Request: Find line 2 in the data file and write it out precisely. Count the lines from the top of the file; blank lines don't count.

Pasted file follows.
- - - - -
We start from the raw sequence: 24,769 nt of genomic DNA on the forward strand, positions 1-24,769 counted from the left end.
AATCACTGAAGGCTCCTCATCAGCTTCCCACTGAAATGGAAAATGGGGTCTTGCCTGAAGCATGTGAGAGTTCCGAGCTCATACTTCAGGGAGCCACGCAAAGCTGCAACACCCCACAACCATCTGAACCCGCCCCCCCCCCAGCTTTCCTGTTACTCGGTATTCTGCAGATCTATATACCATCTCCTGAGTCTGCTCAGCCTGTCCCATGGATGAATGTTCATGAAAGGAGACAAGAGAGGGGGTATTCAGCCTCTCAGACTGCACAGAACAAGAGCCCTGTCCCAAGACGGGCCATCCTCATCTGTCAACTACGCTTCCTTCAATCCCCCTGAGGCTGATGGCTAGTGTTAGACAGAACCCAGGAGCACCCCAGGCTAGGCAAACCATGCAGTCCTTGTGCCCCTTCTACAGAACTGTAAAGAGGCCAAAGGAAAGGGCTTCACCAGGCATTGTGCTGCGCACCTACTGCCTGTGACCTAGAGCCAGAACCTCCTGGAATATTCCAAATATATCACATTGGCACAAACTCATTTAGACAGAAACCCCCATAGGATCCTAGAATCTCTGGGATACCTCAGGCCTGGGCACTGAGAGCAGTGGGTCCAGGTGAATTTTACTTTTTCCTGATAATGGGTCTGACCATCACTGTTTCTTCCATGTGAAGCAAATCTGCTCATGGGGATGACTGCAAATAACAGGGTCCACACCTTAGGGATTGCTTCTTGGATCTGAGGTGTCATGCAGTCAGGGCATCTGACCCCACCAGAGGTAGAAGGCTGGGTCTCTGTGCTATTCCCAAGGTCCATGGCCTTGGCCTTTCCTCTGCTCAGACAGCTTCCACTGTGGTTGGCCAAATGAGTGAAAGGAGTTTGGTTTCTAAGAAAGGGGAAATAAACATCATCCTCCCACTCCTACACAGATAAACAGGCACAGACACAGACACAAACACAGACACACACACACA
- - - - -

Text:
AATCACTGAAGGCTCCTCATCAGCTTCCCACTGAAATGGAAAATGGGGTCTTGCCTGAAGCATGTGAGAGTTCCGAGCTCATACTTCAGGGAGCCACGCAAAGCTGCAACACCCCACAACCATCTGAACCCGCCCCCCCCCCAGCTTTCCTGTTACTCGGTATTCTGCAGATCTATATACCATCTCCTGAGTCTGCTCAGCCTGTCCCATGGATGAATGTTCATGAAAGGAGACAAGAGAGGGGGTATTCAGCCTCTCAGACTGCACAGAACAAGAGCCCTGTCCCAAGACGGGCCATCCTCATCTGTCAACTACGCTTCCTTCAATCCCCCTGAGGCTGATGGCTAGTGTTAGACAGAACCCAGGAGCACCCCAGGCTAGGCAAACCATGCAGTCCTTGTGCCCCTTCTACAGAACTGTAAAGAGGCCAAAGGAAAGGGCTTCACCAGGCATTGTGCTGCGCACCTACTGCCTGTGACCTAGAGCCAGAACCTCCTGGAATATTCCAAATATATCACATTGGCACAAACTCATTTAGACAGAAACCCCCATAGGATCCTAGAATCTCTGGGATACCTCAGGCCTGGGCACTGAGAGCAGTGGGTCCAGGTGAATTTTACTTTTTCCTGATAATGGGTCTGACCATCACTGTTTCTTCCATGTGAAGCAAATCTGCTCATGGGGATGACTGCAAATAACAGGGTCCACACCTTAGGGATTGCTTCTTGGATCTGAGGTGTCATGCAGTCAGGGCATCTGACCCCACCAGAGGTAGAAGGCTGGGTCTCTGTGCTATTCCCAAGGTCCATGGCCTTGGCCTTTCCTCTGCTCAGACAGCTTCCACTGTGGTTGGCCAAATGAGTGAAAGGAGTTTGGTTTCTAAGAAAGGGGAAATAAACATCATCCTCCCACTCCTACACAGATAAACAGGCACAGACACAGACACAAACACAGACACACACACACA